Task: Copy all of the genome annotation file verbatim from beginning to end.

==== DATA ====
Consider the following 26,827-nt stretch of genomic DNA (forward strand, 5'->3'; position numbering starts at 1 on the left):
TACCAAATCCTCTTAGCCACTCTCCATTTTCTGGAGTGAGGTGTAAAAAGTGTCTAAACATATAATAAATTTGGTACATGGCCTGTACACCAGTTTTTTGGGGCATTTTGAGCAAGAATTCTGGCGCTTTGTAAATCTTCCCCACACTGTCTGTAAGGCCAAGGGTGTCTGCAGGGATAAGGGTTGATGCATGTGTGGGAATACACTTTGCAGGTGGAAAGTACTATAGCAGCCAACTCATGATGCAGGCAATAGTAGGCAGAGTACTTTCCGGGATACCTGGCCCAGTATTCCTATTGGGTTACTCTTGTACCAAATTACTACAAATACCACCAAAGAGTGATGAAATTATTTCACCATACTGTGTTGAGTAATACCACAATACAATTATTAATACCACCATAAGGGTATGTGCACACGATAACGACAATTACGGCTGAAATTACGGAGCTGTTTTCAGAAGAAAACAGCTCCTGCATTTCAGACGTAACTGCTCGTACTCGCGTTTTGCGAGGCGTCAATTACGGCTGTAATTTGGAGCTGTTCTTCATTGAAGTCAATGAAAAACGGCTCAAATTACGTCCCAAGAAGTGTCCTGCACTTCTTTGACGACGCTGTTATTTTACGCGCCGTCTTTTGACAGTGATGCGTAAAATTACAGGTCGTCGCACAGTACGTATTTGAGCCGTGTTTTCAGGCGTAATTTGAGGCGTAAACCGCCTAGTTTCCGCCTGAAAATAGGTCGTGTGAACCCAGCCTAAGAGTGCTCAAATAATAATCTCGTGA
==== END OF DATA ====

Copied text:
Consider the following 26,827-nt stretch of genomic DNA (forward strand, 5'->3'; position numbering starts at 1 on the left):
TACCAAATCCTCTTAGCCACTCTCCATTTTCTGGAGTGAGGTGTAAAAAGTGTCTAAACATATAATAAATTTGGTACATGGCCTGTACACCAGTTTTTTGGGGCATTTTGAGCAAGAATTCTGGCGCTTTGTAAATCTTCCCCACACTGTCTGTAAGGCCAAGGGTGTCTGCAGGGATAAGGGTTGATGCATGTGTGGGAATACACTTTGCAGGTGGAAAGTACTATAGCAGCCAACTCATGATGCAGGCAATAGTAGGCAGAGTACTTTCCGGGATACCTGGCCCAGTATTCCTATTGGGTTACTCTTGTACCAAATTACTACAAATACCACCAAAGAGTGATGAAATTATTTCACCATACTGTGTTGAGTAATACCACAATACAATTATTAATACCACCATAAGGGTATGTGCACACGATAACGACAATTACGGCTGAAATTACGGAGCTGTTTTCAGAAGAAAACAGCTCCTGCATTTCAGACGTAACTGCTCGTACTCGCGTTTTGCGAGGCGTCAATTACGGCTGTAATTTGGAGCTGTTCTTCATTGAAGTCAATGAAAAACGGCTCAAATTACGTCCCAAGAAGTGTCCTGCACTTCTTTGACGACGCTGTTATTTTACGCGCCGTCTTTTGACAGTGATGCGTAAAATTACAGGTCGTCGCACAGTACGTATTTGAGCCGTGTTTTCAGGCGTAATTTGAGGCGTAAACCGCCTAGTTTCCGCCTGAAAATAGGTCGTGTGAACCCAGCCTAAGAGTGCTCAAATAATAATCTCGTGA